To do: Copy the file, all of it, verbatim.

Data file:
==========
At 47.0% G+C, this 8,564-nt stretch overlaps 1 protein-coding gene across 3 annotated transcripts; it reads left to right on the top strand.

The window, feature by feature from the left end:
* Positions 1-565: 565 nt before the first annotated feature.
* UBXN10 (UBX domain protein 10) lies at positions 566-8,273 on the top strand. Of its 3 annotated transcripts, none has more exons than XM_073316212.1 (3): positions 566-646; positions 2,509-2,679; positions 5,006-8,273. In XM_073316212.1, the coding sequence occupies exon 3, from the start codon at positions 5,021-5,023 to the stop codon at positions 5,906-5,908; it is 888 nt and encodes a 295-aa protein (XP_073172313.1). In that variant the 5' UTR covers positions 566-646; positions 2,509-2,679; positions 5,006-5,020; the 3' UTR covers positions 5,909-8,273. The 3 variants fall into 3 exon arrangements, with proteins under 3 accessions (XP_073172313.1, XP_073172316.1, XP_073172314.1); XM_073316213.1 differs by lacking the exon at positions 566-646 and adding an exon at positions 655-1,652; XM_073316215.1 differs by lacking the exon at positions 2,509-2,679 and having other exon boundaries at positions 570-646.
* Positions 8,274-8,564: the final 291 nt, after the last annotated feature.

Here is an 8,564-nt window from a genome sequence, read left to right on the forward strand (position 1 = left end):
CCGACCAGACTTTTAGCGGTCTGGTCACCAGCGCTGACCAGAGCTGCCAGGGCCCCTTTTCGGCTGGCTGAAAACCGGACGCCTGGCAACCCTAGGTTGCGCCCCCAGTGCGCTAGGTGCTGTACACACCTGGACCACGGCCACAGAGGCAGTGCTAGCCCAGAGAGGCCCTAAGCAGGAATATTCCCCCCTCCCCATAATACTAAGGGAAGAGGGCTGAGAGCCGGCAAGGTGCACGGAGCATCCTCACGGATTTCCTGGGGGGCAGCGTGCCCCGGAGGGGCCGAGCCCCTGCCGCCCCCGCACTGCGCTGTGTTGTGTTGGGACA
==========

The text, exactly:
At 47.0% G+C, this 8,564-nt stretch overlaps 1 protein-coding gene across 3 annotated transcripts; it reads left to right on the top strand.

The window, feature by feature from the left end:
* Positions 1-565: 565 nt before the first annotated feature.
* UBXN10 (UBX domain protein 10) lies at positions 566-8,273 on the top strand. Of its 3 annotated transcripts, none has more exons than XM_073316212.1 (3): positions 566-646; positions 2,509-2,679; positions 5,006-8,273. In XM_073316212.1, the coding sequence occupies exon 3, from the start codon at positions 5,021-5,023 to the stop codon at positions 5,906-5,908; it is 888 nt and encodes a 295-aa protein (XP_073172313.1). In that variant the 5' UTR covers positions 566-646; positions 2,509-2,679; positions 5,006-5,020; the 3' UTR covers positions 5,909-8,273. The 3 variants fall into 3 exon arrangements, with proteins under 3 accessions (XP_073172313.1, XP_073172316.1, XP_073172314.1); XM_073316213.1 differs by lacking the exon at positions 566-646 and adding an exon at positions 655-1,652; XM_073316215.1 differs by lacking the exon at positions 2,509-2,679 and having other exon boundaries at positions 570-646.
* Positions 8,274-8,564: the final 291 nt, after the last annotated feature.

Here is an 8,564-nt window from a genome sequence, read left to right on the forward strand (position 1 = left end):
CCGACCAGACTTTTAGCGGTCTGGTCACCAGCGCTGACCAGAGCTGCCAGGGCCCCTTTTCGGCTGGCTGAAAACCGGACGCCTGGCAACCCTAGGTTGCGCCCCCAGTGCGCTAGGTGCTGTACACACCTGGACCACGGCCACAGAGGCAGTGCTAGCCCAGAGAGGCCCTAAGCAGGAATATTCCCCCCTCCCCATAATACTAAGGGAAGAGGGCTGAGAGCCGGCAAGGTGCACGGAGCATCCTCACGGATTTCCTGGGGGGCAGCGTGCCCCGGAGGGGCCGAGCCCCTGCCGCCCCCGCACTGCGCTGTGTTGTGTTGGGACA